Queueing systems
Introduction
The continuoustime Markov chains (CTMCs) linked section is a prerequisite to queueing systems.
Queueing systems are modelled using Kendall’s notation as graphically shown below,
A queueing system can be specified with,

Number of servers s

Number of buffer spaces or queues

Queueing fashion: LIFO (last in first out) or FIFO (first in first out).

Arrival process: $\lambda$ being the mean arrival rate.

Service time: $\frac{1}{\mu}$ is the average processing time of an arrival.
Kendall’s Notation
Written as $M/M/s/k$. The first $M$ is interarrival time of processes, and denotes memoryless or exponential. The second $M$ is the service time and means a memoryless or exponential rate. $s$ is the number of servers as noted above, with $k$ being the total number of jobs in the server and buffer ($k1$ is number of jobs in the buffer alone).
In general, rates are specified with symbols:

$M$: memoryless arrival or service times.

$G$: general arrival or service times.

$GI$: general and independent arrival or service time.

$D$: deterministic/constant arrival or service time.
Important properities of Poisson processes (exponentially distributed R.V.) for queueing systems:
$N_1(t)$ and $N_2(t)$ are independent Poisson processes with $\lambda_1$ and $\lambda_2$ parameters. Then $N_1(t) + N_2(t)$ is a Poisson process with parameter $\lambda_1 + \lambda_2$.
For Poisson process $N(t)$, when there’s an arrival, we can assign it to subprocess $N_k(t)$ with probability $p_k$, then we can generate $k$ random process $N_1(t), \cdots, N_k(t)$ with parameters $\lambda p_1, \cdots, \lambda p_k$ with $\sum\limits_{k=1}^K p_k = 1$.
Little’s Law
Let $W$ be the mean processing delay of a job, with $\lambda$ being the arrival rate. Then Little’s law gives the mean number of jobs in the system $L$ as, $$ L = \lambda W $$
$M/M/1$ Queue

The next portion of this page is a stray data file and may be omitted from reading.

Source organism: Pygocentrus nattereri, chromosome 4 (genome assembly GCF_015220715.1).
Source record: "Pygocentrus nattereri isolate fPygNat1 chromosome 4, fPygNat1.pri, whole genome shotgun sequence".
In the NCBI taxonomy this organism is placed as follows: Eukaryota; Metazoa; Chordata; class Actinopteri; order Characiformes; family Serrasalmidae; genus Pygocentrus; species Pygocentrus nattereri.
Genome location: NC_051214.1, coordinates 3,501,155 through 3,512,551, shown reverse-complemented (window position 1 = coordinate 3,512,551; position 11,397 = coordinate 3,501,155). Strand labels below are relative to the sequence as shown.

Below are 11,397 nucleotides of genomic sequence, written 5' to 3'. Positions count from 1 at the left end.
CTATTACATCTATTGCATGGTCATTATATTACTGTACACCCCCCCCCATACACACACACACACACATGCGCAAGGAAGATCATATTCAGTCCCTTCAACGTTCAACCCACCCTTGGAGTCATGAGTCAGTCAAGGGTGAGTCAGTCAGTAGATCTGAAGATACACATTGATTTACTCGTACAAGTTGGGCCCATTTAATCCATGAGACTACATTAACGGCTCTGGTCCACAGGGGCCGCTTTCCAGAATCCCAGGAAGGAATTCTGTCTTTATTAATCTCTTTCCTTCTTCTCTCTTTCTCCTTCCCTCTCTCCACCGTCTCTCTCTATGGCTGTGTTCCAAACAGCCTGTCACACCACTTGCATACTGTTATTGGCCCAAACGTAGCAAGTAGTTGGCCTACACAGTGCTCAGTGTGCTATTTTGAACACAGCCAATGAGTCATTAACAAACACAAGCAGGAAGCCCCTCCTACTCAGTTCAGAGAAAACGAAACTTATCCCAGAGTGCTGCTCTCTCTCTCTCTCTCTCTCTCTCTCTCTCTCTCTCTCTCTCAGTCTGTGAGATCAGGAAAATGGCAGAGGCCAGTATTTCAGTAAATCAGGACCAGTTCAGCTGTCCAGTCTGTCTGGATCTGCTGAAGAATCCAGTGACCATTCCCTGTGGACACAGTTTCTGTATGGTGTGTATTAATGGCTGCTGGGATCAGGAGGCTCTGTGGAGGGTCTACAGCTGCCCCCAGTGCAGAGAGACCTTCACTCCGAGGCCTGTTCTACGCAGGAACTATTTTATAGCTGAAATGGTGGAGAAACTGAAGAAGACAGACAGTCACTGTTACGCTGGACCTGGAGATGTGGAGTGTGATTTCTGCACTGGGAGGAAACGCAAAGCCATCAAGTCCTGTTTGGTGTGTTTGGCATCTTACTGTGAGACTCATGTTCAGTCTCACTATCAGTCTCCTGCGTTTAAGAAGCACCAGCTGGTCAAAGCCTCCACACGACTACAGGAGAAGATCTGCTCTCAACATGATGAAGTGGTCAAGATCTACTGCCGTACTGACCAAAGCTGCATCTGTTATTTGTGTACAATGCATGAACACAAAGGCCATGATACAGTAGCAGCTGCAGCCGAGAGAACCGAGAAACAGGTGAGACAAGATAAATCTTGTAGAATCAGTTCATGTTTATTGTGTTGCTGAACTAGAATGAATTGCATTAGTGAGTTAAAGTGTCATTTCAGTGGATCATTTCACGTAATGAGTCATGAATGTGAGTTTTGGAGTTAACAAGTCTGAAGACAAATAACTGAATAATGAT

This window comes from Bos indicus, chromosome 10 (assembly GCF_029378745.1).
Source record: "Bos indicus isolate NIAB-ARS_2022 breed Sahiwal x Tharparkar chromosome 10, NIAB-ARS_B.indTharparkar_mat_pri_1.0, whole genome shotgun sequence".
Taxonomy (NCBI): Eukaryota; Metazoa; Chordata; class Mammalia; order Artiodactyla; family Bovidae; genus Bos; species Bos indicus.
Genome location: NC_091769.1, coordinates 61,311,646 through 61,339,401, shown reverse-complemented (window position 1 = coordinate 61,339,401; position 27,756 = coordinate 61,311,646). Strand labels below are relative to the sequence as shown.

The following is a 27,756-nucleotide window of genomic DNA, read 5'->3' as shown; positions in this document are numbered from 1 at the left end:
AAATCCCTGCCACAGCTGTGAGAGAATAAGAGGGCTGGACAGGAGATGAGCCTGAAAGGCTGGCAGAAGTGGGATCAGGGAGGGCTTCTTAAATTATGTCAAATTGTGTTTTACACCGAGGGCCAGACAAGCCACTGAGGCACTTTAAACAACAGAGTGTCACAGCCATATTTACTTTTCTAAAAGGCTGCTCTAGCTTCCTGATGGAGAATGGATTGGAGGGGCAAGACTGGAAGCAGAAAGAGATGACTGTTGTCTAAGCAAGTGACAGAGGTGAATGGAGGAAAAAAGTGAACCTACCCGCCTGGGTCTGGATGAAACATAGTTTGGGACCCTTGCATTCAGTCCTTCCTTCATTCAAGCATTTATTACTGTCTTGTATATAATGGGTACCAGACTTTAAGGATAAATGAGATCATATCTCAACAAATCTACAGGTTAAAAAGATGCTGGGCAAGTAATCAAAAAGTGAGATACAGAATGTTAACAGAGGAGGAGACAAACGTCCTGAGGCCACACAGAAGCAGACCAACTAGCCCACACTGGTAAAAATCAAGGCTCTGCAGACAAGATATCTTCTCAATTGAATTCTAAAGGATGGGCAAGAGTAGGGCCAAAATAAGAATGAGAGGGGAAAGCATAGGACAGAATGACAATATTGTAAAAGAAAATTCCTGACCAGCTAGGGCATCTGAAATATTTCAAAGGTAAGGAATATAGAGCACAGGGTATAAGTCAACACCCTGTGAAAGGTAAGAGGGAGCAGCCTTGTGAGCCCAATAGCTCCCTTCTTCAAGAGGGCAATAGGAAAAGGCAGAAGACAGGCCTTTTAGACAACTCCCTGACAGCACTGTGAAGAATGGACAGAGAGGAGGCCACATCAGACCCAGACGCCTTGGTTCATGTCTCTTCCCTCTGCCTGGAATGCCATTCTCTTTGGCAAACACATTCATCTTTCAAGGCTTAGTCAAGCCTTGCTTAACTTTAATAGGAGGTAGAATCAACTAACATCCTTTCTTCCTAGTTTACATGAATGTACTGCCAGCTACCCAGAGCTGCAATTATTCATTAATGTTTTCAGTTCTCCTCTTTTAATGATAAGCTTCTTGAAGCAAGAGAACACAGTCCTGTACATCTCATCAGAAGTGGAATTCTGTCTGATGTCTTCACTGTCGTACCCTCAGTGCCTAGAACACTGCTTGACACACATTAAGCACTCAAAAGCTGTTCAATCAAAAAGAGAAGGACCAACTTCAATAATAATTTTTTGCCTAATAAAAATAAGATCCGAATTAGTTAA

This model is also called $M/M/1/\infty$. Since the system has exponential arrival rate, the queue is a continuoustime Markov chain (CTMC), with the following birthdeath process,
The rate transition matrix $Q_{ij}$ from state $i$ to $j$ is,
$$ Q_{ij} = \begin{cases} &\lambda \hspace{1em} \text{, if } j = i + 1\\ & \mu \hspace{1em} \text{, if } j = i  1\\ &\lambda  \mu \hspace{1em} \text{, if } j = i \\ & 0 \hspace{1em} \text{, otherwise} \end{cases} $$
$\pi_n$ is the steadystate probability that there are n jobs in the system. Define $\rho = \frac{\lambda}{\mu}$, then solving the localbalance equations yields,
$$ \begin{aligned}& \lambda \pi_n = \mu \pi_{n+1} \\ & \pi_1 = \rho \pi_0 \\& \pi_2 = \rho \pi_1 = \rho^2 \pi_0 \\ & \hspace{1cm} \vdots \\ &\pi_n = \rho \pi_{n1} = \rho^n \pi_0\end{aligned} $$
Since $\sum\limits_{n=0}^{\infty} \pi_n = 1$, then $\pi_0 \sum\limits_{n=0}^{\infty} \rho^n = 1$. With $\rho < 1$ to ensure that the service rate $\mu$ is higher than the arrival rate $\lambda$ (ensures system stability), the geometric sum is $\sum\limits_{n=0}^{\infty}\rho^n = \frac{1}{1\rho}$. Then we have the stationary probability, $$ \pi_n = \rho^n (1  \rho) $$
Note: The sum $\sum\limits_{n=0}^\infty \pi_n = 1$, since $\rho^n (1  \rho)$, we have $(1  \rho)\sum\limits_{n=0}^{\infty}\rho^n = \frac{1  \rho}{1  \rho} = 1 = \sum\limits_{n=0}^\infty \pi_n$. Meaning that the sum of stationary probabilities satisfies the normalization axiom of a probability distribution.
Waiting time and number of jobs
Mean number of jobs is $L := \sum\limits_{n=0}^{\infty} n \pi_n = \frac{\rho}{1\rho}$. Mean delay or waiting time in the queue and service is $W = \frac{L}{\lambda} = \frac{1}{\mu  \lambda}$.
These expressions define the terms for being in the queue and the server.
For the queueonly values, define the mean waiting time in the queue as $W_q = W  \frac{1}{\mu} = \frac{\rho}{\mu  \lambda}$.
Mean number of customers in the queue is $L_q = \lambda W_q = \frac{\rho^2}{1  \rho}$.
The mean server utilization is $U \triangleq 1  \pi_0 = \rho$.